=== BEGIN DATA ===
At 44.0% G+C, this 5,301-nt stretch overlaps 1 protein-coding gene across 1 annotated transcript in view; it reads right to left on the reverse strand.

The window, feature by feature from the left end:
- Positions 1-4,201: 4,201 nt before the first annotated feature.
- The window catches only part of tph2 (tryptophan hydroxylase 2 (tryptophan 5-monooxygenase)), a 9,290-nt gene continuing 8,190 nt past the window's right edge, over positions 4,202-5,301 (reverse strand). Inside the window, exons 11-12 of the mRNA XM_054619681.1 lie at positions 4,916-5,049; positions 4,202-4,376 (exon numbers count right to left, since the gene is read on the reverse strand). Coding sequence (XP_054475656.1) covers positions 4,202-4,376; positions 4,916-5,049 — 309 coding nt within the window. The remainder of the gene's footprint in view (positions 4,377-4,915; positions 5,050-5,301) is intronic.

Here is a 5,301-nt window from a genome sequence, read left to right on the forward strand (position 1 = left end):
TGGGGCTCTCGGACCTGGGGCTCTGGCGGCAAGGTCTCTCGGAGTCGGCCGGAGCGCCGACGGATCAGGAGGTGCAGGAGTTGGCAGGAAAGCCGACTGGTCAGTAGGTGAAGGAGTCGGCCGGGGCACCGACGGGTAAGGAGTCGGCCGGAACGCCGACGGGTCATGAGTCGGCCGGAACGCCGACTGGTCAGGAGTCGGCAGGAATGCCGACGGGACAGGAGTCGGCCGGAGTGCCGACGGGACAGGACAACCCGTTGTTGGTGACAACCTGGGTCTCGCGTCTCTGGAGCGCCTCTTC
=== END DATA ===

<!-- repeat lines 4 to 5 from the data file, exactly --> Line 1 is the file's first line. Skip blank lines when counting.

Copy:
- The window catches only part of tph2 (tryptophan hydroxylase 2 (tryptophan 5-monooxygenase)), a 9,290-nt gene continuing 8,190 nt past the window's right edge, over positions 4,202-5,301 (reverse strand). Inside the window, exons 11-12 of the mRNA XM_054619681.1 lie at positions 4,916-5,049; positions 4,202-4,376 (exon numbers count right to left, since the gene is read on the reverse strand). Coding sequence (XP_054475656.1) covers positions 4,202-4,376; positions 4,916-5,049 — 309 coding nt within the window. The remainder of the gene's footprint in view (positions 4,377-4,915; positions 5,050-5,301) is intronic.

Here is a 5,301-nt window from a genome sequence, read left to right on the forward strand (position 1 = left end):